Dr Ellie Barnes aims to develop a prophylactic and a therapeutic hepatitis C virus vaccine to combat a global epidemic currently infecting 170 million people worldwide. Many chronically infected patients silently develop complications of liver disease that can include hepatocellular cancer, liver cirrhosis and liver failure.
Inducing an antibody reaction to Hepatitis C does not work as it does in other vaccines as the antibodies target the outer surface of the Hepatitis C virus, which is very variable. Therefore efforts are being made to develop a vaccine which induces the T cell arm of the immune response, targeting the virus more effectively.
Ultimately, medical research must translate into improved treatments for patients. At the Nuffield Department of Medicine, our researchers collaborate to develop better health care, improved quality of life, and enhanced preventative measures for all patients. Our findings in the laboratory are translated into changes in clinical practice, from bench to bedside.
Q: Why do we need a vaccine against Hepatitis C?
EB: Hepatitis C is a massive problem worldwide; the World Health Organisation has estimated that there are 170 million people infected worldwide. In some parts of the world it is as high as 10% or 20% of the population, for example in parts of Asia. Here in the United Kingdom 0.5% of the population - that is 300,000 people - have Hepatitis C. And once you are infected, some people live with their virus without any problems but in others the virus over many years causes liver scarring, eventually liver cirrhosis, liver cancer and liver failure. It is actually one of the leading causes now for liver transplantation in the UK so obviously a vaccine that could prevent all that from happening would be a fantastic clinical asset.
Q: And why is it proving difficult to develop a vaccine?
EB: All the vaccines which we currently have that work, they work through inducing an antibody response, inducing the antibody arm of the immune response. The problem with Hepatitis C is that approach on its own is unlikely to work, and the reason is that the antibodies target the outer surface of the Hepatitis C virus which is very variable. So the antibodies are chasing something which is constantly able to alter itself and escape from that. Since the antibody approach alone is not going to work we are taking a different strategy, which is to induce the T cell arm of the immune response. We are using viral vectors, adenoviral vectors that contain large parts of the Hepatitis C virus genome itself to induce an immune response, a T cell immune response, against Hepatitis C.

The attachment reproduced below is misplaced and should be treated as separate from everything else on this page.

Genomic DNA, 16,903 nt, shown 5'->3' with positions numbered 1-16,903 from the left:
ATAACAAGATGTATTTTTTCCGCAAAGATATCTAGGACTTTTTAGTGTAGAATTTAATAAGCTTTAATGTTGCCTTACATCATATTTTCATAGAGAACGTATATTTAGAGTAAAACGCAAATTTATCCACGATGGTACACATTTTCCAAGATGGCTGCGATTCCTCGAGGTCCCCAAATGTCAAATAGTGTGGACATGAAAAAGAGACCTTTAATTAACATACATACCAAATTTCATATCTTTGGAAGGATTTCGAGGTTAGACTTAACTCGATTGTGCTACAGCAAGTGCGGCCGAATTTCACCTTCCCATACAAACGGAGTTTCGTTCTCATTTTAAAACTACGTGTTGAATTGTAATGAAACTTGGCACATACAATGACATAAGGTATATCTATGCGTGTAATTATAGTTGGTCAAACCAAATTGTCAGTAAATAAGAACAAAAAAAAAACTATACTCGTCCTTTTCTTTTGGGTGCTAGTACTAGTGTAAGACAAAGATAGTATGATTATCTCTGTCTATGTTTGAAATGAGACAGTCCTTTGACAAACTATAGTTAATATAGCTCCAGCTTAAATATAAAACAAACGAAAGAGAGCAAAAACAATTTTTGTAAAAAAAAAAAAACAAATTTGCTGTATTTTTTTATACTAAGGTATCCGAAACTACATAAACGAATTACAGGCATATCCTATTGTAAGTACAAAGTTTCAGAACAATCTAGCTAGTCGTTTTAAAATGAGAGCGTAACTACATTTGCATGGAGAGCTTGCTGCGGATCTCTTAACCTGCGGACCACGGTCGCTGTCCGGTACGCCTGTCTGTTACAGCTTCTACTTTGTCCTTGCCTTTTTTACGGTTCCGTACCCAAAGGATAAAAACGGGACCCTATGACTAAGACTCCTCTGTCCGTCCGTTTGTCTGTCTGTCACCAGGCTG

Q: How would a prophylactic and therapeutic vaccine work?
EB: A prophylactic vaccine works by preventing infection in the first place and the idea here is that when you give someone a vaccine you induce the immune response so that it has a head start. Then when the person is exposed to the virus the immune system is already set in play. Whereas with a therapeutic vaccine you are trying to get rid of an infection that is already well established and that is much more difficult to do.
Q: How far away are we from a vaccine against Hepatitis C?
EB: We are still some years away, but progress is very fast at the moment. Here in Oxford at the moment we have one Phase-I study that has just finished and two that are currently in progress. We are using T cell vaccines that are the most potent described to date. Phase-II studies of one of those are just beginning in the United States. I think for a prophylactic vaccine there is real hope that is going to come in the next few years, a therapeutic vaccine will take longer. Most of the work to develop a T cell vaccine has been done against a particular genotype. There are six different genotypes which reflect differences in the structure of the virus. Within the UK many patients are not infected with genotype 1 strain, but genotype 3 and one of the other things that we are working on within our laboratory is trying to understand the immune system against genotype 3 infection. That will be particularly relevant to the UK population.
Q: What is the most important lines of research that have developed over the last five or ten years?
EB: Something we have been working on in our lab now for the past ten to fifteen years has been understanding the fundamental biology around the immune system and how that targets the virus. What is fascinating about this infection is that a significant minority of patients can get rid of the virus using their own immune response. We have been trying to work out what is it about the immune response in patients that can do that, to patients whose immune response can't, and explore those differences to try to use them in a strategy for developing a vaccine. That is one aspect. We have got some fantastic new drugs that are coming online in the next couple of years which have been bought into patient populations and that will increase the clearance rate in patient populations.
Q: How does your research fit into translational medicine within the department?
EB: We have moved our work foreword from a basic laboratory looking at basic T cell immunology to a situation where we are now giving new products to patients and that is very translational we are very excited about that.